The Doolin Rural Art Workshop was set up in order to
develop my continuing experiments in the field of folk art.
For a long time
I've been working
on a series of transcendental paintings for an open-ended exhibition in my head
called Pictures From A Parallel Universe Irish Cottage. Over the years I've
been continued to be influenced by:
* Holy well decorations
* Irish 'celebrity' pictures
* Egyptian funerary portraits
* Venezuelan rustic art
* African barbershop signs
* religious icons
* surf T-shirts
* football cards
* crap signs
* those blue photos you get in old shop windows
A lot of my work involves fruitless searches for things that are lost, be they people, underground rivers, stories, buildings or ways of life. Regular motifs include the connecting and merging of maps, old photographs and whiskey-based visions. The beauty of the the mundane. The epiphanies - I call them "Zen Newsflashes" - that are close to home. This is partly due to a desire to make sacred the familiar and also because I am a lazy shite.
I spend part of the year in Lurraga, a small townland near Doolin in Co Clare and the rest of the time I'm based in Highbury, North London.
If you are interested in buying any of the paintings here please email me.
Bachelors Walk is the nickname given to a small area
to the north of Doolin, at the junction between Cahermaccrusheen and Lurraga.
Up until fifteen years ago it was inhabited mostly by unmarried farmers. Nearly
all of them have died in the last decade and the area has changed as young
families have moved in.
My exhibition of the same name in 2007 focused on this tiny portion of North Clare - just a few fields - as a way of highlighting wider demographic changes in the countryside. I wanted to explore the lost world that these people inhabited, a world that existed not much more than ten years ago but which now seems to have vanished forever. I was also interested in exploring how that past resurfaced in (and influenced) the lives of the current inhabitants.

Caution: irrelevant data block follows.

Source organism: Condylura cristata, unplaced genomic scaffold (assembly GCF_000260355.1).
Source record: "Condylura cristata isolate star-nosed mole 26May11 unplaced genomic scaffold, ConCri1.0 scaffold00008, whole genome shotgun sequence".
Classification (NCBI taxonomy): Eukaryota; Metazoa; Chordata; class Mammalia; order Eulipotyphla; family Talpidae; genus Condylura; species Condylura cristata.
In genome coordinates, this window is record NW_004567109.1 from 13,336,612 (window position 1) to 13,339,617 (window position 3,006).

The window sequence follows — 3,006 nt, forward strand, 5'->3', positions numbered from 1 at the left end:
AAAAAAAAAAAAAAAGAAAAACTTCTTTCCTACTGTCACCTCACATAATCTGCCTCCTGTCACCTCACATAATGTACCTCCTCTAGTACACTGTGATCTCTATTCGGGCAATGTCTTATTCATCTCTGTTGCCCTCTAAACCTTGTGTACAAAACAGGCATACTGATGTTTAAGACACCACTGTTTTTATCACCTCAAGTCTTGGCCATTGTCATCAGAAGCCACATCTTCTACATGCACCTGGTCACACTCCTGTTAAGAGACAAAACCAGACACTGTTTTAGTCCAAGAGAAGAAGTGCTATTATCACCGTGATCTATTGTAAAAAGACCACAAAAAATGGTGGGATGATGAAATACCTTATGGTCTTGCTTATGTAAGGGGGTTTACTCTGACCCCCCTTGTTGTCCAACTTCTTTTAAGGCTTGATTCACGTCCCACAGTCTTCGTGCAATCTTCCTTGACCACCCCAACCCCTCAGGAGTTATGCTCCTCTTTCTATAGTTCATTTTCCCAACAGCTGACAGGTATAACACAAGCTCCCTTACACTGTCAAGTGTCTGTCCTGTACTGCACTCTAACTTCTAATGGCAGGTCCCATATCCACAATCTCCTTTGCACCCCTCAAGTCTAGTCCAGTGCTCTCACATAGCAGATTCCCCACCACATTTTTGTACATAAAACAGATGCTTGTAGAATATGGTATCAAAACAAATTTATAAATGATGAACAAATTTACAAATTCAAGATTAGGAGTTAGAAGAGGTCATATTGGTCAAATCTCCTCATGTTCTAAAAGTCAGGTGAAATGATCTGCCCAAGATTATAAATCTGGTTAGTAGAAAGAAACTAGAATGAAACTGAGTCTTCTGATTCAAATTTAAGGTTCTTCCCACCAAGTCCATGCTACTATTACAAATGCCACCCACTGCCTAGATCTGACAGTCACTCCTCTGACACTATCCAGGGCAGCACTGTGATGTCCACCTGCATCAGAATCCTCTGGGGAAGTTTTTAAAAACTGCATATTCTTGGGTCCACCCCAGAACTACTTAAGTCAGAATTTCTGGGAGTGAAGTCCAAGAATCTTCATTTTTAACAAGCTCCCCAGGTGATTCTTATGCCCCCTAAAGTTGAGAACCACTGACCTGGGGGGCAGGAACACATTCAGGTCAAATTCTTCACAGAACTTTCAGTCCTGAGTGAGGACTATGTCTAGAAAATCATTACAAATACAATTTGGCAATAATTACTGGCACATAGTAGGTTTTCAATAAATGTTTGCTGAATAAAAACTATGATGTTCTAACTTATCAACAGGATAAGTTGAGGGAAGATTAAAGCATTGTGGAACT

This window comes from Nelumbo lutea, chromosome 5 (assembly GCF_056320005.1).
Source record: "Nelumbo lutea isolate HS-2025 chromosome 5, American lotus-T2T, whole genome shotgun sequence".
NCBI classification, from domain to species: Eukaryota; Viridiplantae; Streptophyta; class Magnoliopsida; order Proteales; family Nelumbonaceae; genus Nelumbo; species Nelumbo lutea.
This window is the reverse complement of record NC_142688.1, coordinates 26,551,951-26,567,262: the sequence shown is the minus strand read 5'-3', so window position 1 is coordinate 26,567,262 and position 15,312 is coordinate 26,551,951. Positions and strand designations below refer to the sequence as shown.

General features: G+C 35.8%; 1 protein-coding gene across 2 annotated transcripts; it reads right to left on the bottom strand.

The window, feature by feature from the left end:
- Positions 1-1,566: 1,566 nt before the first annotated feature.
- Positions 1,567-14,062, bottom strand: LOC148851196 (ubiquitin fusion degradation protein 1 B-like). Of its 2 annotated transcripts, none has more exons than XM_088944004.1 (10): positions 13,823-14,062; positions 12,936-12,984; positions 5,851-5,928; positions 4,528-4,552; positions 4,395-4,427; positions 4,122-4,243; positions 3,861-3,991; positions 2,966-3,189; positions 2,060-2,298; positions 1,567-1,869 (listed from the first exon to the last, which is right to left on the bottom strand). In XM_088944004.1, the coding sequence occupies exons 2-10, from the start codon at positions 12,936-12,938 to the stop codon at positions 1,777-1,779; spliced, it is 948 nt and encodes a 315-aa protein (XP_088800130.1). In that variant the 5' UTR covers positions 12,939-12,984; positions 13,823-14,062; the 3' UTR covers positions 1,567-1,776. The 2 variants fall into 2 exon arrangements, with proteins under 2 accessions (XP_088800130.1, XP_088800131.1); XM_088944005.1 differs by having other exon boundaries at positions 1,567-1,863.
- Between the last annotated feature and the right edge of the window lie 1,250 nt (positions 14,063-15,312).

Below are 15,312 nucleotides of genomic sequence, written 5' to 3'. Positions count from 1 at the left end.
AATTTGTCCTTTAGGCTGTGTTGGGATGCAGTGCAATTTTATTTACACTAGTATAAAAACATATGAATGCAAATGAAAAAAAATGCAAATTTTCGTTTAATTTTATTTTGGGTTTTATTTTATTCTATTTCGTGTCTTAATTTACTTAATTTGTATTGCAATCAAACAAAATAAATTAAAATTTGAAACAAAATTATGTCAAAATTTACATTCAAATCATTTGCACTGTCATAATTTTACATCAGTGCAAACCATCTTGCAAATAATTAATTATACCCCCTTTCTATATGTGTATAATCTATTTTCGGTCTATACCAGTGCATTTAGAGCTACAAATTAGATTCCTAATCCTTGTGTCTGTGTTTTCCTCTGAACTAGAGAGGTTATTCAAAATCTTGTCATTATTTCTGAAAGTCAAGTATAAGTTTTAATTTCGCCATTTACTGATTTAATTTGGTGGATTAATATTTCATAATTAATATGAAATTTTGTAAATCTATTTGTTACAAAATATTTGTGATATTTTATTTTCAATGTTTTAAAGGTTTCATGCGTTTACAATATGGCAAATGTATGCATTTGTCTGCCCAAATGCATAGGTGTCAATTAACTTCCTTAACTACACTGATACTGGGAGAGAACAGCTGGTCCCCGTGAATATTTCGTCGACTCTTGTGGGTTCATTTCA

The exhibition consisted of paintings of the old people who used to live in the area and some of the modern day bachelors, as well as sketches and paintings of the people who now live and work there, as well as my attempts to decipher local folklore and interpret the amazing views.
A local farmer, Pat Woods, came round one day
and he was happy to talk about the project. He seemed to know a lot about the
families who lived around here. "There's not much to say about the old
people," he said, "apart from the fact that they lived in those
cottages". As for pictures, he reckoned that "families didn't take
photographs of themselves in those days. You hired people to do that." He
gave me a few names down in Doolin of people who might have some old prints. It
did seem that the more I dug for the old people, the more they disappeared from
My family and I still go to Doolin twice a year. I usually try and paint a couple of canvases each time, but mostly I jot down ideas in a sketchbook.